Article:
How Much Does Asbestos Removal Cost?
Finding out that your home contains asbestos can be frightening and shakes things up. If the asbestos has been disturbed, it must be removed, and that can be nerve-wracking. Removing asbestos comes at a price, but it is worth it to eliminate the threat that it poses.
The average cost to remove asbestos is $2,000. Asbestos siding removal costs average $2,300 or $15 per square foot. You can expect to pay $30 an hour in labor costs and another $400 for an asbestos air test. Blue asbestos is the least common and most expensive type to remove, and the average cost is $500 per hour.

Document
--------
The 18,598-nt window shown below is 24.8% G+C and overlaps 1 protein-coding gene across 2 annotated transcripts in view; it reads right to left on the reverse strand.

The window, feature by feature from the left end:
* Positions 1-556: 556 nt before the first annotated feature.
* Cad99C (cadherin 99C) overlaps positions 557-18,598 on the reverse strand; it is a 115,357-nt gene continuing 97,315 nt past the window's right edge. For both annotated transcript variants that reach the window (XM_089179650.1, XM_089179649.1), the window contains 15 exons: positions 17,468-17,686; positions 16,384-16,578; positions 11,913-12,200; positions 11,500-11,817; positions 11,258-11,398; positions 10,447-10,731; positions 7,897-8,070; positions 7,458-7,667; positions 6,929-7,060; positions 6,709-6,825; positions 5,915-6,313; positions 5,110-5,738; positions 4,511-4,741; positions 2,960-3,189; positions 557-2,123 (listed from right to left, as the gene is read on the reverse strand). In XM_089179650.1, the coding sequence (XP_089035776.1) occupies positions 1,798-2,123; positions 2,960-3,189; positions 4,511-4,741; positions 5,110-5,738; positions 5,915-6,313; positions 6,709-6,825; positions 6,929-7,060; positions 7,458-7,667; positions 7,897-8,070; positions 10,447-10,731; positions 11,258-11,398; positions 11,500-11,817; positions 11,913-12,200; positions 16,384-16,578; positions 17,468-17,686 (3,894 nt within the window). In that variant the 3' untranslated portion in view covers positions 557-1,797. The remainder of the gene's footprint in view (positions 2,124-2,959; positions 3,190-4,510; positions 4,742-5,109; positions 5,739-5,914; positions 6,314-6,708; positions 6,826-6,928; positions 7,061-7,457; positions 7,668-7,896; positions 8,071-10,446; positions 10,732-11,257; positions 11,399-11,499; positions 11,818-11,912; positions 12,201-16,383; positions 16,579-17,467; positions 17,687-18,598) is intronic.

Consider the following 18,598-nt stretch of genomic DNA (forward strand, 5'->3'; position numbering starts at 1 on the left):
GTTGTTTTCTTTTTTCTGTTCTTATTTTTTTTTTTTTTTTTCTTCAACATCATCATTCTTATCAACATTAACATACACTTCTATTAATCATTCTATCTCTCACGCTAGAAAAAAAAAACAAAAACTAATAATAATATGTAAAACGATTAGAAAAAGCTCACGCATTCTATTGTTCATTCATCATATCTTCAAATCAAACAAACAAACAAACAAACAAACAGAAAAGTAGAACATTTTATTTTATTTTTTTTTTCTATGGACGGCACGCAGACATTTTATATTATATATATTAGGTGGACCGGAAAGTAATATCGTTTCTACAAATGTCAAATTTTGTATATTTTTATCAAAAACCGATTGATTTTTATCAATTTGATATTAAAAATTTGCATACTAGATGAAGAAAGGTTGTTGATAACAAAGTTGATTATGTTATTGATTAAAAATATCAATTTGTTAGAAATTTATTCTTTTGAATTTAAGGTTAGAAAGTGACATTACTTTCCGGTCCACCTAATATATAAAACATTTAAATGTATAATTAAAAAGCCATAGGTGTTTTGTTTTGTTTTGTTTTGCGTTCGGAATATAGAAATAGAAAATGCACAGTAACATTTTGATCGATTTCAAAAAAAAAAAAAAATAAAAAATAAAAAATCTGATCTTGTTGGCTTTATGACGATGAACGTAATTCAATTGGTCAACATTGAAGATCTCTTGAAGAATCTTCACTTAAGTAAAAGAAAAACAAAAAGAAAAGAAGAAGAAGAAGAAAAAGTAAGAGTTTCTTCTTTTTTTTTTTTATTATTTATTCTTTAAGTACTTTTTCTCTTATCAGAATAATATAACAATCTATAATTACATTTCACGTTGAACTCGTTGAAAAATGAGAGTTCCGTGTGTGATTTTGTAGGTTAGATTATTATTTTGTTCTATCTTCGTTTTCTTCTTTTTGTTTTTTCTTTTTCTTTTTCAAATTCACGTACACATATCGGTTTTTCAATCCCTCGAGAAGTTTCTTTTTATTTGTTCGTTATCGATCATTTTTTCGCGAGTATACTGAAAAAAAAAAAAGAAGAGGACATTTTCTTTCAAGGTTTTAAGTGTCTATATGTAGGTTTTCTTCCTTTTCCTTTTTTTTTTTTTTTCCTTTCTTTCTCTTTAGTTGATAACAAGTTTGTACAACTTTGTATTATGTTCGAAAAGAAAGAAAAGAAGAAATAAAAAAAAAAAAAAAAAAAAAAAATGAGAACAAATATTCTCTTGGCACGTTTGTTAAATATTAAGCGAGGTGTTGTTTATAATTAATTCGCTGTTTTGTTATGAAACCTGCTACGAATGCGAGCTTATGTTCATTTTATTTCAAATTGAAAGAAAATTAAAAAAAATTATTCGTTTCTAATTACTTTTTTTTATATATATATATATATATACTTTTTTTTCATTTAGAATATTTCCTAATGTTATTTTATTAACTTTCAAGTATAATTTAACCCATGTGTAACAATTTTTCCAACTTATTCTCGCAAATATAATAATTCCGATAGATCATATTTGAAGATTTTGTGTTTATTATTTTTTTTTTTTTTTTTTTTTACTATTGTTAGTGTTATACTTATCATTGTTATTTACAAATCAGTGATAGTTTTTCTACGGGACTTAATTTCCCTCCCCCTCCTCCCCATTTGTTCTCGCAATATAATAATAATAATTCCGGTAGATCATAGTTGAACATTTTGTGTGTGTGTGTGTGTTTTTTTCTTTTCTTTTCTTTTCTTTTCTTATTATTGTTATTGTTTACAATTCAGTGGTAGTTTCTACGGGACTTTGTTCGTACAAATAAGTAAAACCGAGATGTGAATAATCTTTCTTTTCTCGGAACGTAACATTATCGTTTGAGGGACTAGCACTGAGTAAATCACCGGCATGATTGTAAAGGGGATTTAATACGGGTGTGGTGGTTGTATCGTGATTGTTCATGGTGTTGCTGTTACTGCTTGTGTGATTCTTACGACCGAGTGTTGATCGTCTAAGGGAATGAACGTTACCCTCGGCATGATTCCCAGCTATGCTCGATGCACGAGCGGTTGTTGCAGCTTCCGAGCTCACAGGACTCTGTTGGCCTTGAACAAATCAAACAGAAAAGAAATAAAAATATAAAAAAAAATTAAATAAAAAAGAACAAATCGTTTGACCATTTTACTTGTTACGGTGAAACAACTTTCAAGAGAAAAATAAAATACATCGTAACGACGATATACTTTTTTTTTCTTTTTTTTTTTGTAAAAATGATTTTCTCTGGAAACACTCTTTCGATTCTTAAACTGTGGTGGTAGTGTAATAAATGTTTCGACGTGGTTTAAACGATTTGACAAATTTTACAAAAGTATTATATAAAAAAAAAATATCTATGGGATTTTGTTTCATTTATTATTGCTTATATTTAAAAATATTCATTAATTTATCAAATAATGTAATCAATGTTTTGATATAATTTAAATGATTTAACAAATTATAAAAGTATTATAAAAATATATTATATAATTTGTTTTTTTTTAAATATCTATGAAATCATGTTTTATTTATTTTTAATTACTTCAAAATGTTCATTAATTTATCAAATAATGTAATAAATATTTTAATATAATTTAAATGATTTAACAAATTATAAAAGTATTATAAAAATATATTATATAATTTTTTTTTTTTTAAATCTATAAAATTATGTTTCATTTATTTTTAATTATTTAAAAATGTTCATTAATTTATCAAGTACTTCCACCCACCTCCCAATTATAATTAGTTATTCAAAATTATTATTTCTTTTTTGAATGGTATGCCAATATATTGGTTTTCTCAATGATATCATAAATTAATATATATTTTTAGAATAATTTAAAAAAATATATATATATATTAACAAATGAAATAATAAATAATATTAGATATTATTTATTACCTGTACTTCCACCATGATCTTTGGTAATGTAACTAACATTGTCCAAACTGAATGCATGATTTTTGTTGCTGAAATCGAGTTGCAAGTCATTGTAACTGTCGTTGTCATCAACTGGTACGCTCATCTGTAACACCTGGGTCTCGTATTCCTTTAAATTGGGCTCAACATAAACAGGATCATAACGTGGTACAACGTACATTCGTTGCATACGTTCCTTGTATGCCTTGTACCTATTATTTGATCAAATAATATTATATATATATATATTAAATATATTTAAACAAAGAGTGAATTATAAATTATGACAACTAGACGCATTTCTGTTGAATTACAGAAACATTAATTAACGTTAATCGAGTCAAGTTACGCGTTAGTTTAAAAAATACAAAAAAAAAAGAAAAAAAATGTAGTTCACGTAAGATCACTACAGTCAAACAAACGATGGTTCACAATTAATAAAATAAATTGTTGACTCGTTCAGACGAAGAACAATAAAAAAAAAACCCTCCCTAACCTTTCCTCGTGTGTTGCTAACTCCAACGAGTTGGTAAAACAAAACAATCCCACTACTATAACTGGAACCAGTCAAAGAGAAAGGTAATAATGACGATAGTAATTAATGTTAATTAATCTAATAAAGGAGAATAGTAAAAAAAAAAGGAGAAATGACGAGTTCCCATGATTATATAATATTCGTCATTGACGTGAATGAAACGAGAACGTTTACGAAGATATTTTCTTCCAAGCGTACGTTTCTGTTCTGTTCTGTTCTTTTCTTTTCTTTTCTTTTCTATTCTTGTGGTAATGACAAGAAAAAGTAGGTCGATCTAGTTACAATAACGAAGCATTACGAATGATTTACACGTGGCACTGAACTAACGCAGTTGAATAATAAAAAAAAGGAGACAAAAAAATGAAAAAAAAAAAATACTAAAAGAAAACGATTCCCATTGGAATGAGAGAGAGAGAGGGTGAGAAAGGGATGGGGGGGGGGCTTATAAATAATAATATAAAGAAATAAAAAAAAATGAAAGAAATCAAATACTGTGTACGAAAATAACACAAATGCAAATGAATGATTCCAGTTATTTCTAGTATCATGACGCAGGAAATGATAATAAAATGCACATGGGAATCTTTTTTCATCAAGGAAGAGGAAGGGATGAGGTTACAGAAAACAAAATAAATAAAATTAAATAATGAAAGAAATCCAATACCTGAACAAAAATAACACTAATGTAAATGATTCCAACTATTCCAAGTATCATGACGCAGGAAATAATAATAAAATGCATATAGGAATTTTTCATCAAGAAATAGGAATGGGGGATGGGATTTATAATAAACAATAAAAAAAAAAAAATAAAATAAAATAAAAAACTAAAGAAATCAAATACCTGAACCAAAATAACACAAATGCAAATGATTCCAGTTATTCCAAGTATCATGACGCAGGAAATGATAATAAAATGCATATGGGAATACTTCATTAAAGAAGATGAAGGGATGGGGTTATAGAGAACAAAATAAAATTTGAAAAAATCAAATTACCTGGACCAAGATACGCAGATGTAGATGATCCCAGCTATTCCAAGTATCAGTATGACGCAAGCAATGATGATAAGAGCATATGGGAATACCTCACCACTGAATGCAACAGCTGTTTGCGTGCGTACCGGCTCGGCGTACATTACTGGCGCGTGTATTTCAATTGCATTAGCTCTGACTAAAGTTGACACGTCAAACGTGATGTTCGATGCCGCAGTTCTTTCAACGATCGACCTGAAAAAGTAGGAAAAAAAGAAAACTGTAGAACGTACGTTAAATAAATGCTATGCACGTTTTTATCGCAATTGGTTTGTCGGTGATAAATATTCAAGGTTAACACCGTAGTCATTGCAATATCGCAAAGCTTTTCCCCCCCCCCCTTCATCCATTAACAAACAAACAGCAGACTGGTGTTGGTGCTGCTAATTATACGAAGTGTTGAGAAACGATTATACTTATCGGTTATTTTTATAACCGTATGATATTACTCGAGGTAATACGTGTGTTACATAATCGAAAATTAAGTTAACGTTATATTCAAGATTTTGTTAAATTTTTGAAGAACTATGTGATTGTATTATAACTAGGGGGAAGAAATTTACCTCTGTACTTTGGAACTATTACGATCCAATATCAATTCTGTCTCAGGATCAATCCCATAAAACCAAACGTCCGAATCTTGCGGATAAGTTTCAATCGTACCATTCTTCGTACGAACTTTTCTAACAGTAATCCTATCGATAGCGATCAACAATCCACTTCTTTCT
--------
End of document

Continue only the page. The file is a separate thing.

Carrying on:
Disposing of asbestos properly is also important, and failure to do so is against Environmental Protection Agency regulations. It costs roughly $30 per cubic yard to dispose of asbestos, and you’ll thank yourself when you aren’t inhaling hazardous material.
Follow along, and we’ll take a look at how much it costs to remove asbestos.
What Is Asbestos?
Asbestos is a controversial silicate building material, and it lingers in homes despite discontinuation. Until asbestos was banned in 1989 by the Environmental Protection Agency, it was widely used. It was banned because asbestos causes a slew of ailments and issues, including:
- Breathing difficulties
- Lung cancer
- Pleural effusion
As you can see, asbestos can wreak havoc on the respiratory system and even cause death. To this day, asbestos is discovered in homes and industrial buildings built before it was regulated and banned.
How Much Does Asbestos Removal Cost?